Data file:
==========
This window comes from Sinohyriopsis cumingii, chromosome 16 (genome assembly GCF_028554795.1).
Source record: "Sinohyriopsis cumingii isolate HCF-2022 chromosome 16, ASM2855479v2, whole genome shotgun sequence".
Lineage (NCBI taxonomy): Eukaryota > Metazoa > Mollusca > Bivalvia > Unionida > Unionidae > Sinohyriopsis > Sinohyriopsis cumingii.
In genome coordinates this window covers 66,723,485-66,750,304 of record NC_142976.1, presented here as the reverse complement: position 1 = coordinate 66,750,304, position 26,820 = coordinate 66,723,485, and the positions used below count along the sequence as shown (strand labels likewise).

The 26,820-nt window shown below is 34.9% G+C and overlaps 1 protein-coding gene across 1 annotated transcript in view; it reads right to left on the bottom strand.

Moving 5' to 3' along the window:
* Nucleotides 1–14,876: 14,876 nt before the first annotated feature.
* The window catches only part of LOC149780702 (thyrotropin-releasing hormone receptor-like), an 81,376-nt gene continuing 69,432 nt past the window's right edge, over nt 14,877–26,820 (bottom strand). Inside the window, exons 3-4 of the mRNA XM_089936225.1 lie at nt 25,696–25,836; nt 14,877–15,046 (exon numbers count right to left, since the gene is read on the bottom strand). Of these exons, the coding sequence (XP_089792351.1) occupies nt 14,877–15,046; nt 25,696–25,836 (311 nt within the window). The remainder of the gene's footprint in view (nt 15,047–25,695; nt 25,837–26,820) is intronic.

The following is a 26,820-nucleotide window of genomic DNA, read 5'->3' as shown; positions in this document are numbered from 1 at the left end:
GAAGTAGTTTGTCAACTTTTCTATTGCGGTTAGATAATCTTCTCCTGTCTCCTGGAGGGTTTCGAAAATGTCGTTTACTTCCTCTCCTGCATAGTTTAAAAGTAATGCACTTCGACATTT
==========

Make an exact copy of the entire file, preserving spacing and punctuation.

This window comes from Sinohyriopsis cumingii, chromosome 16 (genome assembly GCF_028554795.1).
Source record: "Sinohyriopsis cumingii isolate HCF-2022 chromosome 16, ASM2855479v2, whole genome shotgun sequence".
Lineage (NCBI taxonomy): Eukaryota > Metazoa > Mollusca > Bivalvia > Unionida > Unionidae > Sinohyriopsis > Sinohyriopsis cumingii.
In genome coordinates this window covers 66,723,485-66,750,304 of record NC_142976.1, presented here as the reverse complement: position 1 = coordinate 66,750,304, position 26,820 = coordinate 66,723,485, and the positions used below count along the sequence as shown (strand labels likewise).

The 26,820-nt window shown below is 34.9% G+C and overlaps 1 protein-coding gene across 1 annotated transcript in view; it reads right to left on the bottom strand.

Moving 5' to 3' along the window:
* Nucleotides 1–14,876: 14,876 nt before the first annotated feature.
* The window catches only part of LOC149780702 (thyrotropin-releasing hormone receptor-like), an 81,376-nt gene continuing 69,432 nt past the window's right edge, over nt 14,877–26,820 (bottom strand). Inside the window, exons 3-4 of the mRNA XM_089936225.1 lie at nt 25,696–25,836; nt 14,877–15,046 (exon numbers count right to left, since the gene is read on the bottom strand). Of these exons, the coding sequence (XP_089792351.1) occupies nt 14,877–15,046; nt 25,696–25,836 (311 nt within the window). The remainder of the gene's footprint in view (nt 15,047–25,695; nt 25,837–26,820) is intronic.

The following is a 26,820-nucleotide window of genomic DNA, read 5'->3' as shown; positions in this document are numbered from 1 at the left end:
GAAGTAGTTTGTCAACTTTTCTATTGCGGTTAGATAATCTTCTCCTGTCTCCTGGAGGGTTTCGAAAATGTCGTTTACTTCCTCTCCTGCATAGTTTAAAAGTAATGCACTTCGACATTT